Apple has released iOS 16.3 to all users with several new features, fixes, and security updates for all iPhones running iOS 16. Users can update to the latest version on their iPhone and iPad in the Software Update tab in the General section of the Settings app.
iOS 16.3 isn’t a huge release but it does bring a few notable features, including support for security keys for Apple IDs and the expansion of Advanced Data Protection to users outside the U.S. It also adds support for the new 2nd-generation HomePod coming February 3, as well as a few new features for the first-gen HomePod and HomePod mini, such as temperature sensor readings (mini only), remastered ambient sounds, a new Siri confirmation sound, and new audio tuning for spoken word content such as podcasts. And in conjunction with watchOS 9.3, it adds the new Unity watch face and wallpaper in celebration of Black History Month.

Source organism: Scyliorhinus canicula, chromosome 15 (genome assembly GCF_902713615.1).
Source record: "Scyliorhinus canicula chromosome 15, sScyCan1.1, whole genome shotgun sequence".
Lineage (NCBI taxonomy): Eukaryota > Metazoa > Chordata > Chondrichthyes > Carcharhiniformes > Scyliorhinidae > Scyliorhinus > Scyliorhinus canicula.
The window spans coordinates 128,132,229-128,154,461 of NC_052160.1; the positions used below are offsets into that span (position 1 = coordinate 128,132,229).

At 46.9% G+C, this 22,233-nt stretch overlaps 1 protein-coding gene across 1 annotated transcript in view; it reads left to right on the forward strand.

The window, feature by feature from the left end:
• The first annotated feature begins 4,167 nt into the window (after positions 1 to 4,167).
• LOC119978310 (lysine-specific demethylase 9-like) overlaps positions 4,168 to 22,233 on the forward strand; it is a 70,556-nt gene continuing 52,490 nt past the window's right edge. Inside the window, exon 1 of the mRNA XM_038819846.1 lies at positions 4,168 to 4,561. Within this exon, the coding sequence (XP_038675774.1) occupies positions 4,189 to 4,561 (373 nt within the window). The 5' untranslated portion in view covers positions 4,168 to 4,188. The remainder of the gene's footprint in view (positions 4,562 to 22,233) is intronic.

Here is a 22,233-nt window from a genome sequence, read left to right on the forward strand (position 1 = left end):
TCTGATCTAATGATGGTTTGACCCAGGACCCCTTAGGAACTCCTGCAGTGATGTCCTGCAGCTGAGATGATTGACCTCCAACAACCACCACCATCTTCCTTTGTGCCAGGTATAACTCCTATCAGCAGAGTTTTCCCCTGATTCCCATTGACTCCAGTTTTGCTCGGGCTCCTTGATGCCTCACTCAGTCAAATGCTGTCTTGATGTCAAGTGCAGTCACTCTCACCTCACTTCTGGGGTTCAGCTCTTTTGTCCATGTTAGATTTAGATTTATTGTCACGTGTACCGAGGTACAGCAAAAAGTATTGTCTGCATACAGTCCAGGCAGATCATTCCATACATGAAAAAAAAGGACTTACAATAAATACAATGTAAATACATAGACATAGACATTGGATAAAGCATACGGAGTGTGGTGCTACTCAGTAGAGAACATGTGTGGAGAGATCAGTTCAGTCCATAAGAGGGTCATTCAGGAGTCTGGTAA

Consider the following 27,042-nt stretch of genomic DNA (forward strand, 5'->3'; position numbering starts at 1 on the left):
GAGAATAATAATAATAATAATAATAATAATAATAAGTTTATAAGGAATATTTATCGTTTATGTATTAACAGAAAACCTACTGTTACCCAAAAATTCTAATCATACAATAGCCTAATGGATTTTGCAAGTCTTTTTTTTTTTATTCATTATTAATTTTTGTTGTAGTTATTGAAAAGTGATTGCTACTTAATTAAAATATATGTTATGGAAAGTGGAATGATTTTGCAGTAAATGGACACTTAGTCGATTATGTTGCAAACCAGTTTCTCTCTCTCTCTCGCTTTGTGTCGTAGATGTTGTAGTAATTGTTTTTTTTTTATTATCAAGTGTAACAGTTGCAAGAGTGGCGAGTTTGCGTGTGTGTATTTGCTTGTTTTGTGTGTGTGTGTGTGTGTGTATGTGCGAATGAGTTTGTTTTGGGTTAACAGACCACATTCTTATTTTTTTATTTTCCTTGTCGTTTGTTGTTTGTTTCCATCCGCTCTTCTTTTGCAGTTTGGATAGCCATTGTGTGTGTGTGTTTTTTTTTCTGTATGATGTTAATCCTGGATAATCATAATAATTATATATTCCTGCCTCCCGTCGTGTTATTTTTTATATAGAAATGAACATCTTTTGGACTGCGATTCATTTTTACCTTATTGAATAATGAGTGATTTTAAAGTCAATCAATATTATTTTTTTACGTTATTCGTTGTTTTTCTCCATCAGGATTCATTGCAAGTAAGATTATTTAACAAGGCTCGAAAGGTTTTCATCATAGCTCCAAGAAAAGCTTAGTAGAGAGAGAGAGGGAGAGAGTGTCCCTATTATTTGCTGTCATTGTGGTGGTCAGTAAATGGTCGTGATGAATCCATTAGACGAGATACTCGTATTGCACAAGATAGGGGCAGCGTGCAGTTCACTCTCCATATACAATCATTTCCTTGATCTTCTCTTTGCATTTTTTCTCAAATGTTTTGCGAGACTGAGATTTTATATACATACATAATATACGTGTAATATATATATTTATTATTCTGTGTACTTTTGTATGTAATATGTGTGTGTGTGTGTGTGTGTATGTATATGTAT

It also brings anticipated bug fixes. One major one will repair whatever causing horizontal lines to appear when some iPhone 14 devices restart, and it should restore the Home app upgrade that was pulled in December. The latter fix may not appear initially but should roll out to users over the coming weeks as Apple was testing it in the latest beta.
According to the release notes, several other smaller features and fixes are also part of the update:
- Emergency SOS calls now require holding the side button with the up or down volume button and then releasing in order to prevent inadvertent emergency calls
- Fixes an issue in Freeform where some drawing strokes created with Apple Pencil or your finger may not appear on shared boards
- Addresses an issue where the wallpaper may appear black on the Lock Screen
- Fixes an issue where the Home Lock Screen widget does not accurately display Home app status
- Addresses an issue where Siri may not respond properly to music requests
- Resolves issues where Siri requests in CarPlay may not be understood correctly
The update also includes a dozen security fixes, including a serious Kernel bug that could allow an app to “execute arbitrary code with kernel privileges” and a Screen Time flaw that could allow an app “to access information about a user’s contacts.”